Chase Baird




Perhaps it was inevitable that Chase Baird would be a jazz saxophonist, with his first name referencing a Coltrane tune (among others) and his second containing “bird”. But making this second album was not easy, with a little serendipity required before his pieces could be played by titans like pianist Brad Mehldau and drummer Antonio Sanchez. But here they are, and just as the initial blast of high-drama rock announces the album, the set as a whole announces Baird as a serious new voice, prepared to jar your senses or caress you; to set fire to the music or lead you to a place of stillness.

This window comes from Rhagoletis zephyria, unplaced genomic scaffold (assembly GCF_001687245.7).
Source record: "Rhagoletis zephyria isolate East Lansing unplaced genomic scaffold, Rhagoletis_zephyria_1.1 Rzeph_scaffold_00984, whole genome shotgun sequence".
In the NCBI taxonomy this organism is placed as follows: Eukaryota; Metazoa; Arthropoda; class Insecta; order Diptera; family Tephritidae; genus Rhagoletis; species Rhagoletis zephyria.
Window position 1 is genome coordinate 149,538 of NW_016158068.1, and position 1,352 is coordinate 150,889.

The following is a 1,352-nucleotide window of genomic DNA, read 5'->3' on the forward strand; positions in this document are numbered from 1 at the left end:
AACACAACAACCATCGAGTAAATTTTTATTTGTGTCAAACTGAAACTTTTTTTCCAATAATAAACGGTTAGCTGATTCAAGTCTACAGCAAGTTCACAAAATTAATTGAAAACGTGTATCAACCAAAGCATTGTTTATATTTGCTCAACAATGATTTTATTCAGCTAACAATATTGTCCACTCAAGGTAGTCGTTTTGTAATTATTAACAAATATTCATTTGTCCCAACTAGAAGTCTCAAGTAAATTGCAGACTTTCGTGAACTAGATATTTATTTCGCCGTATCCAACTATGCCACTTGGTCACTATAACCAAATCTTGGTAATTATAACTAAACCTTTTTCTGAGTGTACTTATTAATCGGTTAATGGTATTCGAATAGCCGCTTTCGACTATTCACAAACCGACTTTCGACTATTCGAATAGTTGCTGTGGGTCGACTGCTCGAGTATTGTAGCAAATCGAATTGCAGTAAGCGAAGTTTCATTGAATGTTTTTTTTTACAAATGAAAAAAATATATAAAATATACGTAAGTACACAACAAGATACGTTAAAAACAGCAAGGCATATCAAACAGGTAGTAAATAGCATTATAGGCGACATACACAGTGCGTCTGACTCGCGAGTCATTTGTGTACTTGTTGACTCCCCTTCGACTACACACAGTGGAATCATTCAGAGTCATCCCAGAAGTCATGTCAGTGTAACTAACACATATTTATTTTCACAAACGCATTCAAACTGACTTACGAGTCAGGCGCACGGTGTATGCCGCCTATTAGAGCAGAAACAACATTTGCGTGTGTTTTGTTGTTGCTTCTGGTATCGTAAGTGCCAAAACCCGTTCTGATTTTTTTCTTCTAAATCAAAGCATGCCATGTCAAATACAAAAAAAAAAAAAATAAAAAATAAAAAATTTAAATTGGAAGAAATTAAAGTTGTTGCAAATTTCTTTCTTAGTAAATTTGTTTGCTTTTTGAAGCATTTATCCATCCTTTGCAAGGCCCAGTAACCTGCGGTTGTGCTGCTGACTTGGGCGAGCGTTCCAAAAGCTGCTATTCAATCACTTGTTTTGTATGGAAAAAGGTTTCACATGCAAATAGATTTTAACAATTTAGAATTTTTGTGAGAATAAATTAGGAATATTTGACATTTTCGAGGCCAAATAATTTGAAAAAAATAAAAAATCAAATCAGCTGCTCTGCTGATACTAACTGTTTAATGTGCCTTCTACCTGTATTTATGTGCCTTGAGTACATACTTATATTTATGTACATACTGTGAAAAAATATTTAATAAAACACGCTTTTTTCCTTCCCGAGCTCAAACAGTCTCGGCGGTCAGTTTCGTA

Completed by guitarist Nir Felder and bassist Dan Chmielinski, the tenor saxophonist’s band sounds much more seasoned than the reality of having played the session on the back of one rehearsal. Amid the ferocity of some of the improvising and compositional ideas runs a stream of lushness and tenderness to draw out all Mehldau’s lyrical ardour, while Sanchez is like a French polisher, putting a high and deep sheen on the grooves. Sometimes, when Baird’s tenor keens like it’s baying at the moon, it reminds me of Jan Garbarek: a sound monstrous in size, yet desolate and lost in the landscape.